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Let Us Introduce Ourselves

We are so grateful to DID.we.write for allowing us a space to share our voice. We first met through Instagram, and I’m not sure how, but we’ve become what I would consider friends. I first connected with their poetry. It was like a sign from the universe because I had already decided I wanted to publish a poetry book. DID.we.write inpspired me–us–through their authentic poetry and the fact that they self-published several books. We bought a copy of their poetry book, and read it all the same day. (We plan to eventually get the others, but budgeting is a very real thing).

My name is Shell, and I have Dissociative Identity Disorder. I’m pretty sure if you’re finding this page you know what DID is, but in case you don’t, here is a defintion:

Dissociative Identity Disorder (DID) is the disruption of identity characterized by two or more distinct personality states AND recurrent gaps in the recall of everyday events, important personal information, and/or traumatic events inconsistent with ordinary forgetting. Symptoms are not a result of accepted cultural or religious practices, or the use of substances. The symptoms cause significant impairment to the ability to function in multiple areas of life.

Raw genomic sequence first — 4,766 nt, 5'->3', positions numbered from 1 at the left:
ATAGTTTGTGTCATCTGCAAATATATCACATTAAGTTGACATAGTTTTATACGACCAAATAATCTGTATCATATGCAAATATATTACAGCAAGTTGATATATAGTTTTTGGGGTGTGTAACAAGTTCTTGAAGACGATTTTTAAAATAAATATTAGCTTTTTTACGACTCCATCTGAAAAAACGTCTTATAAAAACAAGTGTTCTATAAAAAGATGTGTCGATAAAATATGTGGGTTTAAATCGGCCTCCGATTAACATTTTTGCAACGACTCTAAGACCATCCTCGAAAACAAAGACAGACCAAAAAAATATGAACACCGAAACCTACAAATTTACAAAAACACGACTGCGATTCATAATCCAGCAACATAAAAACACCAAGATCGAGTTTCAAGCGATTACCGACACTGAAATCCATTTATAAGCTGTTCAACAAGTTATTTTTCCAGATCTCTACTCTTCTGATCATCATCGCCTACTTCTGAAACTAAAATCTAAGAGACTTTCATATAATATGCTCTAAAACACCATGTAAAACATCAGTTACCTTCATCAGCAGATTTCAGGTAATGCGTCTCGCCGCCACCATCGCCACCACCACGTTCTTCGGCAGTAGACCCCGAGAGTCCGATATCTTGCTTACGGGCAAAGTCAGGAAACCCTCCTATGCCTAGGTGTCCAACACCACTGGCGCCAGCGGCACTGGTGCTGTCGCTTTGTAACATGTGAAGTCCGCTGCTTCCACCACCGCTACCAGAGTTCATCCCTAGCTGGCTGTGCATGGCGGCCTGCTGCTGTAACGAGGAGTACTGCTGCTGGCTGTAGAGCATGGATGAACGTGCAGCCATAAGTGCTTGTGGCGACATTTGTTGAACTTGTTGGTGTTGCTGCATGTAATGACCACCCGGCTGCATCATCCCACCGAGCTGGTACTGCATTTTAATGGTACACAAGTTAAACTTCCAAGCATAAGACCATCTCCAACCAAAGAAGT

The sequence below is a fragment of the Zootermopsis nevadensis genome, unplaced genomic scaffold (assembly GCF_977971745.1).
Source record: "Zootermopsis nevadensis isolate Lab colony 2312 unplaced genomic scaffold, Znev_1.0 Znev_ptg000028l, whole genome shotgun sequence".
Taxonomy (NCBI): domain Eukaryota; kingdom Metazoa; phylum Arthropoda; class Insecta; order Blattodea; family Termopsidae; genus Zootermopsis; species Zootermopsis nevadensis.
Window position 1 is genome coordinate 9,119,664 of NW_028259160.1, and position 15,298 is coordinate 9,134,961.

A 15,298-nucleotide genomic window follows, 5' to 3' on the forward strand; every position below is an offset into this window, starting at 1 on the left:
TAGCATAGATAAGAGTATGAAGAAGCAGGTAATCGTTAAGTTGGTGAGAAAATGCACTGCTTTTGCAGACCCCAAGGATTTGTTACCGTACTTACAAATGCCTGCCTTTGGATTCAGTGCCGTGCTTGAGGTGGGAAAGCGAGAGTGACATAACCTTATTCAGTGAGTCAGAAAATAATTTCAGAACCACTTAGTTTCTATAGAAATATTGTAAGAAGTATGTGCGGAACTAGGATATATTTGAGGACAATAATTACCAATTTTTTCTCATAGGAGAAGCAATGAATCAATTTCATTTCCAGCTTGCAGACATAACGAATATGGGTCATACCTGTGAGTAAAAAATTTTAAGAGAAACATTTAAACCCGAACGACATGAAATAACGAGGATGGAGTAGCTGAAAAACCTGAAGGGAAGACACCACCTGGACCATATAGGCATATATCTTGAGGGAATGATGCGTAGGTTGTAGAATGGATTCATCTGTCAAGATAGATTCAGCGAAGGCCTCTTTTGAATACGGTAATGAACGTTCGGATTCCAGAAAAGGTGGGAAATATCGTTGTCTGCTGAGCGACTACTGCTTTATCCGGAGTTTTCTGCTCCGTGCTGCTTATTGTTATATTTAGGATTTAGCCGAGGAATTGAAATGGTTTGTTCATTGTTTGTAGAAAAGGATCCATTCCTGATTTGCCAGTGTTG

This is more or less how it is defined in the Diagnostic Statistical Manual (DSM) - the holy book of mental disorders. I’m afraid my notes are so old that I don’t have the original source for this description. But hey, we’re not professional researchers.

Some terms before I share our story:

Alter - or alternate personality state, a distinct personality state in DID. Alters can have different personalities, beliefs, and tastes from one another.

Fronting - the alter that is currently in control of the body is fronting.

Switching - when one alter stops fronting, and another alter takes over.

Host - the alter that fronts the most.

As Shell, I am the host of the system. Our life has generally followed the trajectory that I have set. I am the one who got married, gave birth, and eventually divorced. I am the one who went to college and graduate school, although there was a lot of influence from some of the others. I am who the world assumes they are talking to when they interact with us.

Collectively we are FragmentDID. It’s not really a system name, per se. We don’t really have a system name, but we use FragmentDID across all forms of social media. We run an Instagram account, and make dorky TikToks. We share on Twitter and we post videos on YouTube.

We were diagnosed with DID a little over two years ago. I have always heard voices–for as long as I can remember. I always had imaginary friends that seemed to also interact with the real world, but I assumed I was just an extra imaginary child. Who was present shifted with different periods of my life. Eventually I was a 35-year-old with imaginary friends. I didn’t tell anyone about it, not even my therapists–I was too embarassed.